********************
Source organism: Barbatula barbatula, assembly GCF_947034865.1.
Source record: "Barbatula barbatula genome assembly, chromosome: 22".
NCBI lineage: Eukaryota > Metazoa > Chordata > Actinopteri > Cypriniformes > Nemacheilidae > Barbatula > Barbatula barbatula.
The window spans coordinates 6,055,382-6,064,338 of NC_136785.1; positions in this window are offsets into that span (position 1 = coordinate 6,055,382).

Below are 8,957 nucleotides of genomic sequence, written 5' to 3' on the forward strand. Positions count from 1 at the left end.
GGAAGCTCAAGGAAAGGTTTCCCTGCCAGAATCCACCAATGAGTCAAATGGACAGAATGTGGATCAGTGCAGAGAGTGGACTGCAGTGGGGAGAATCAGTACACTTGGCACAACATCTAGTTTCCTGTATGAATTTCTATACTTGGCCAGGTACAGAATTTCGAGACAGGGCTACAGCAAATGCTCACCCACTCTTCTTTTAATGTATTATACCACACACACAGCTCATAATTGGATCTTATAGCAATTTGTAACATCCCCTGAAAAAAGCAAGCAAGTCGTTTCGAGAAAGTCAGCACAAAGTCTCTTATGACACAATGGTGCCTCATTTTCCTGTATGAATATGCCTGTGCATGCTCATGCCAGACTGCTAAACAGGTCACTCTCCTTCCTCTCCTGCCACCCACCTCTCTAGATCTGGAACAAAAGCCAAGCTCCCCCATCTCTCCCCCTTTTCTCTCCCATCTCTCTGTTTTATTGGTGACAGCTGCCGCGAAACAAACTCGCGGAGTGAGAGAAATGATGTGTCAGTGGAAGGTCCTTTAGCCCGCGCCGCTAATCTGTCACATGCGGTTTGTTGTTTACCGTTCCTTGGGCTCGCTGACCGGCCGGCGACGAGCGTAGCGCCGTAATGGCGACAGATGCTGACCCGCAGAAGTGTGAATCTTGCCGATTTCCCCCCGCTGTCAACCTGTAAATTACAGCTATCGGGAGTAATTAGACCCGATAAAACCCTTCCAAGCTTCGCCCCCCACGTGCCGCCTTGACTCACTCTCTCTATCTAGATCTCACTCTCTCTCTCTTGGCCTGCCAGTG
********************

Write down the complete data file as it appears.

Source organism: Barbatula barbatula, assembly GCF_947034865.1.
Source record: "Barbatula barbatula genome assembly, chromosome: 22".
NCBI lineage: Eukaryota > Metazoa > Chordata > Actinopteri > Cypriniformes > Nemacheilidae > Barbatula > Barbatula barbatula.
The window spans coordinates 6,055,382-6,064,338 of NC_136785.1; positions in this window are offsets into that span (position 1 = coordinate 6,055,382).

Below are 8,957 nucleotides of genomic sequence, written 5' to 3' on the forward strand. Positions count from 1 at the left end.
GGAAGCTCAAGGAAAGGTTTCCCTGCCAGAATCCACCAATGAGTCAAATGGACAGAATGTGGATCAGTGCAGAGAGTGGACTGCAGTGGGGAGAATCAGTACACTTGGCACAACATCTAGTTTCCTGTATGAATTTCTATACTTGGCCAGGTACAGAATTTCGAGACAGGGCTACAGCAAATGCTCACCCACTCTTCTTTTAATGTATTATACCACACACACAGCTCATAATTGGATCTTATAGCAATTTGTAACATCCCCTGAAAAAAGCAAGCAAGTCGTTTCGAGAAAGTCAGCACAAAGTCTCTTATGACACAATGGTGCCTCATTTTCCTGTATGAATATGCCTGTGCATGCTCATGCCAGACTGCTAAACAGGTCACTCTCCTTCCTCTCCTGCCACCCACCTCTCTAGATCTGGAACAAAAGCCAAGCTCCCCCATCTCTCCCCCTTTTCTCTCCCATCTCTCTGTTTTATTGGTGACAGCTGCCGCGAAACAAACTCGCGGAGTGAGAGAAATGATGTGTCAGTGGAAGGTCCTTTAGCCCGCGCCGCTAATCTGTCACATGCGGTTTGTTGTTTACCGTTCCTTGGGCTCGCTGACCGGCCGGCGACGAGCGTAGCGCCGTAATGGCGACAGATGCTGACCCGCAGAAGTGTGAATCTTGCCGATTTCCCCCCGCTGTCAACCTGTAAATTACAGCTATCGGGAGTAATTAGACCCGATAAAACCCTTCCAAGCTTCGCCCCCCACGTGCCGCCTTGACTCACTCTCTCTATCTAGATCTCACTCTCTCTCTCTTGGCCTGCCAGTG